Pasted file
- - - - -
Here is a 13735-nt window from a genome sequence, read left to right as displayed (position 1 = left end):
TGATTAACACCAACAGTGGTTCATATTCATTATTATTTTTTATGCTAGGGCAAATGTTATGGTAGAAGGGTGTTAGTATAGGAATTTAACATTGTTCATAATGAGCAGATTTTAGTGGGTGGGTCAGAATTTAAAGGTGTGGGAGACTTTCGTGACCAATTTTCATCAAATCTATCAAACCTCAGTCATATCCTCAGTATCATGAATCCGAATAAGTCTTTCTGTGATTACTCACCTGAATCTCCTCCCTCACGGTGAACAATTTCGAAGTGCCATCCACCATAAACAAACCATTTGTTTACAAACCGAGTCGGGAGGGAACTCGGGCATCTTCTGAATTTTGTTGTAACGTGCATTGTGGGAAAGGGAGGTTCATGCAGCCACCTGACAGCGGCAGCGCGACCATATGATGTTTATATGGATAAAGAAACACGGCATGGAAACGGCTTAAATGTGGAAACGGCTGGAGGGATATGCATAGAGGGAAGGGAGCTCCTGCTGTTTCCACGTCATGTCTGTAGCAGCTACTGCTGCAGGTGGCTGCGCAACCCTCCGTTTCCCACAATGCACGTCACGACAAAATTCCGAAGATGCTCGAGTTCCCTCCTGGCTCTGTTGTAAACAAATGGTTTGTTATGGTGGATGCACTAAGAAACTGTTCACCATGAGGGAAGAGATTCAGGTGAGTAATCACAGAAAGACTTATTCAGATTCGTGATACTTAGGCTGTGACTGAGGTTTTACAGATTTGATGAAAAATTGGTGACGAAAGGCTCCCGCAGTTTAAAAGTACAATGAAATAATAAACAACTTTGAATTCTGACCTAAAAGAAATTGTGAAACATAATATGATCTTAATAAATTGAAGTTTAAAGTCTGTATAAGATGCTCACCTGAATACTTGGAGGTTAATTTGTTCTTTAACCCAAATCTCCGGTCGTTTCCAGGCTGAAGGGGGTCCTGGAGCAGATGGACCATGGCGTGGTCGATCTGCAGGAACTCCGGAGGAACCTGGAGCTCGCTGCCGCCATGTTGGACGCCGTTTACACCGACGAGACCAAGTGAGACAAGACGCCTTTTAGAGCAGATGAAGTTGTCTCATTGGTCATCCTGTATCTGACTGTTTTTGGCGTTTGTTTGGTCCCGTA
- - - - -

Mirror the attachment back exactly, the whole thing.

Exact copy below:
Here is a 13735-nt window from a genome sequence, read left to right as displayed (position 1 = left end):
TGATTAACACCAACAGTGGTTCATATTCATTATTATTTTTTATGCTAGGGCAAATGTTATGGTAGAAGGGTGTTAGTATAGGAATTTAACATTGTTCATAATGAGCAGATTTTAGTGGGTGGGTCAGAATTTAAAGGTGTGGGAGACTTTCGTGACCAATTTTCATCAAATCTATCAAACCTCAGTCATATCCTCAGTATCATGAATCCGAATAAGTCTTTCTGTGATTACTCACCTGAATCTCCTCCCTCACGGTGAACAATTTCGAAGTGCCATCCACCATAAACAAACCATTTGTTTACAAACCGAGTCGGGAGGGAACTCGGGCATCTTCTGAATTTTGTTGTAACGTGCATTGTGGGAAAGGGAGGTTCATGCAGCCACCTGACAGCGGCAGCGCGACCATATGATGTTTATATGGATAAAGAAACACGGCATGGAAACGGCTTAAATGTGGAAACGGCTGGAGGGATATGCATAGAGGGAAGGGAGCTCCTGCTGTTTCCACGTCATGTCTGTAGCAGCTACTGCTGCAGGTGGCTGCGCAACCCTCCGTTTCCCACAATGCACGTCACGACAAAATTCCGAAGATGCTCGAGTTCCCTCCTGGCTCTGTTGTAAACAAATGGTTTGTTATGGTGGATGCACTAAGAAACTGTTCACCATGAGGGAAGAGATTCAGGTGAGTAATCACAGAAAGACTTATTCAGATTCGTGATACTTAGGCTGTGACTGAGGTTTTACAGATTTGATGAAAAATTGGTGACGAAAGGCTCCCGCAGTTTAAAAGTACAATGAAATAATAAACAACTTTGAATTCTGACCTAAAAGAAATTGTGAAACATAATATGATCTTAATAAATTGAAGTTTAAAGTCTGTATAAGATGCTCACCTGAATACTTGGAGGTTAATTTGTTCTTTAACCCAAATCTCCGGTCGTTTCCAGGCTGAAGGGGGTCCTGGAGCAGATGGACCATGGCGTGGTCGATCTGCAGGAACTCCGGAGGAACCTGGAGCTCGCTGCCGCCATGTTGGACGCCGTTTACACCGACGAGACCAAGTGAGACAAGACGCCTTTTAGAGCAGATGAAGTTGTCTCATTGGTCATCCTGTATCTGACTGTTTTTGGCGTTTGTTTGGTCCCGTA